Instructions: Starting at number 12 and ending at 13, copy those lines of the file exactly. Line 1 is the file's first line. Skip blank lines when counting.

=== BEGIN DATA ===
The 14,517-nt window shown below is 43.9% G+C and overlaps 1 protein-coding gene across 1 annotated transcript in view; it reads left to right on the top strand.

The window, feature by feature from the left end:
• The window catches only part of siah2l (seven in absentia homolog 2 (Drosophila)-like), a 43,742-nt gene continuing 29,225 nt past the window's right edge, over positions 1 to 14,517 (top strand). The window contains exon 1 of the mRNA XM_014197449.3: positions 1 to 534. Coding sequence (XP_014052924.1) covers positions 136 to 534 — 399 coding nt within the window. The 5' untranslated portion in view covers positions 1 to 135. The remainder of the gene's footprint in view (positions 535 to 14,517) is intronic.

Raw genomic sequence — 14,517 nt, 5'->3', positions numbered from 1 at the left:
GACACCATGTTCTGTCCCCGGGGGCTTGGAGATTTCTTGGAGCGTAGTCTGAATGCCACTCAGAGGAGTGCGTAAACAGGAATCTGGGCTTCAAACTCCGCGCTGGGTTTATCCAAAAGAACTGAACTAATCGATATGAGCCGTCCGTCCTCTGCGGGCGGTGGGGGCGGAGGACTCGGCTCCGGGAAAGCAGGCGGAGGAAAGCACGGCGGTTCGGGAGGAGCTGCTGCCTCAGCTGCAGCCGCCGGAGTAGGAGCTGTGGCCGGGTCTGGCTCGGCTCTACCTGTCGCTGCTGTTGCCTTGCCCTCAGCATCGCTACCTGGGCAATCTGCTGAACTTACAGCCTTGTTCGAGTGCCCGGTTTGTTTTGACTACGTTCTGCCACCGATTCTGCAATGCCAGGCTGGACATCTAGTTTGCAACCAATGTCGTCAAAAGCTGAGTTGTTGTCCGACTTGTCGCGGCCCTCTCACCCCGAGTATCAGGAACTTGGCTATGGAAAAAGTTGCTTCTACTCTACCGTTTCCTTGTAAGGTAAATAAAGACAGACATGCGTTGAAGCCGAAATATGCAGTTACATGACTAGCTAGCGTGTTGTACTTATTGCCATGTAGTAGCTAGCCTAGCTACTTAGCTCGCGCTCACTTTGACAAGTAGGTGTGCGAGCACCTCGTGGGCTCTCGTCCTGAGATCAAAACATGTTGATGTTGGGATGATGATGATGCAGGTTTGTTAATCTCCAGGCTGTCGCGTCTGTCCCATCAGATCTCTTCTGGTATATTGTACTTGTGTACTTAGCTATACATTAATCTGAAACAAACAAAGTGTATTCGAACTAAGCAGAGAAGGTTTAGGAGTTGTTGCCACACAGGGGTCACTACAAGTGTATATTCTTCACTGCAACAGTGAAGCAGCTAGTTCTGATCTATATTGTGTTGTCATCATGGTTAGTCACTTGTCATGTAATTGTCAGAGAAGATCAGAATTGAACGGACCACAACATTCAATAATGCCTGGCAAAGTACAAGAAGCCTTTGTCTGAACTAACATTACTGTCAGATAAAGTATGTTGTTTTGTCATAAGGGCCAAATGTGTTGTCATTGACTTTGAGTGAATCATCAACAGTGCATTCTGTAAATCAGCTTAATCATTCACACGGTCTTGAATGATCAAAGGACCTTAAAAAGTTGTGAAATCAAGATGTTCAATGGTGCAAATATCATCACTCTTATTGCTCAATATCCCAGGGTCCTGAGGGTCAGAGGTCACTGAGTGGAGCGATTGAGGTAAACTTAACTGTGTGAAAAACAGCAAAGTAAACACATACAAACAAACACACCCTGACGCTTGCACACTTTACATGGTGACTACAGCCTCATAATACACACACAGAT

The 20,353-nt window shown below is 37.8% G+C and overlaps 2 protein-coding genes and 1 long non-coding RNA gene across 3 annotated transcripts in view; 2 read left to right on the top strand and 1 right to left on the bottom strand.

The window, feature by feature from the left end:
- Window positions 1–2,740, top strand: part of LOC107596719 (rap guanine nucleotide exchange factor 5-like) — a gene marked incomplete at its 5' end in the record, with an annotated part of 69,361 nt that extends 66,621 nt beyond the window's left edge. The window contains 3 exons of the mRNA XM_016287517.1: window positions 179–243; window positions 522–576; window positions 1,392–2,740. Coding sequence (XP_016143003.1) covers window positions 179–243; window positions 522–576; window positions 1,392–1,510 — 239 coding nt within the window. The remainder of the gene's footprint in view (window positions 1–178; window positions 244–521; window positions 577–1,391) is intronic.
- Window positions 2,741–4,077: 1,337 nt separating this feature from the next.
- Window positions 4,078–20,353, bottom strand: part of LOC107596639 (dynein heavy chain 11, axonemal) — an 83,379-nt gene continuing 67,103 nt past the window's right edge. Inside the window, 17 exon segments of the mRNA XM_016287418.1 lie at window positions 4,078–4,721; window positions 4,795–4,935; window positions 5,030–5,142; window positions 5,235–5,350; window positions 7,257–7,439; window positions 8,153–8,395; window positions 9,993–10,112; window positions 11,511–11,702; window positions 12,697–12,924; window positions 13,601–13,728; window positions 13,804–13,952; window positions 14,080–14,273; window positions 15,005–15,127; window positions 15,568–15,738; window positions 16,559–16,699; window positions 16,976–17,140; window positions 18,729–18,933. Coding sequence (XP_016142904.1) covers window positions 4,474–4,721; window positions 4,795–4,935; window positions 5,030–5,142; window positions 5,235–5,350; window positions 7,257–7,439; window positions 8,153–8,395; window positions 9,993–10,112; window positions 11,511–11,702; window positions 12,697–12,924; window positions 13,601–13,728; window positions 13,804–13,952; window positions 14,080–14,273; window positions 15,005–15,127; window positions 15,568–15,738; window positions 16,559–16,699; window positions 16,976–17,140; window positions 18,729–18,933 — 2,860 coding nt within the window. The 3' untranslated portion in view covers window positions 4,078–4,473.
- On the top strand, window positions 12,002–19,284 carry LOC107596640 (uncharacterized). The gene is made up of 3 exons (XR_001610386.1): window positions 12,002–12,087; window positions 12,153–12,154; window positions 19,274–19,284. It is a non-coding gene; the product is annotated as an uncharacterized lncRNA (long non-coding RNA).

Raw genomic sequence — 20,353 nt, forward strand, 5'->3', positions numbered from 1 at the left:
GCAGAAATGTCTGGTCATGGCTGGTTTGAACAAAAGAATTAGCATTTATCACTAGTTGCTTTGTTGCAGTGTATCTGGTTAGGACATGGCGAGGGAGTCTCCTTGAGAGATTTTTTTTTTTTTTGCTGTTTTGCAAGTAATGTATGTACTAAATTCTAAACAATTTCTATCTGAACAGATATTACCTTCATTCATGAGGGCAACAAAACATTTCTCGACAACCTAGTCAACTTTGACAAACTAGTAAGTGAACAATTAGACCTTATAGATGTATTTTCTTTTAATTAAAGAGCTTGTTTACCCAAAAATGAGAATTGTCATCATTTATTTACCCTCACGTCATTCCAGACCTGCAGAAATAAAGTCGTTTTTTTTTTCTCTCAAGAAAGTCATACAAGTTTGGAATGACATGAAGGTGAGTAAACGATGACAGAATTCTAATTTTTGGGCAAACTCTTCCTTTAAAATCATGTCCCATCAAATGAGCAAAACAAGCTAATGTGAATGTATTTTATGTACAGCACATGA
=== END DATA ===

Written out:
Raw genomic sequence — 20,353 nt, forward strand, 5'->3', positions numbered from 1 at the left:
GCAGAAATGTCTGGTCATGGCTGGTTTGAACAAAAGAATTAGCATTTATCACTAGTTGCTTTGTTGCAGTGTATCTGGTTAGGACATGGCGAGGGAGTCTCCTTGAGAGATTTTTTTTTTTTTTGCTGTTTTGCAAGTAATGTATGTACTAAATTCTAAACAATTTCTATCTGAACAGATATTACCTTCATTCATGAGGGCAACAAAACATTTCTCGACAACCTAGTCAACTTTGACAAACTAGTAAGTGAACAATTAGACCTTATAGATGTATTTTCTTTTAATTAAAGAGCTTGTTTACCCAAAAATGAGAATTGTCATCATTTATTTACCCTCACGTCATTCCAGACCTGCAGAAATAAAGTCGTTTTTTTTTTCTCTCAAGAAAGTCATACAAGTTTGGAATGACATGAAGGTGAGTAAACGATGACAGAATTCTAATTTTTGGGCAAACTCTTCCTTTAAAATCATGTCCCATCAAATGAGCAAAACAAGCTAATGTGAATGTATTTTATGTACAGCACATGA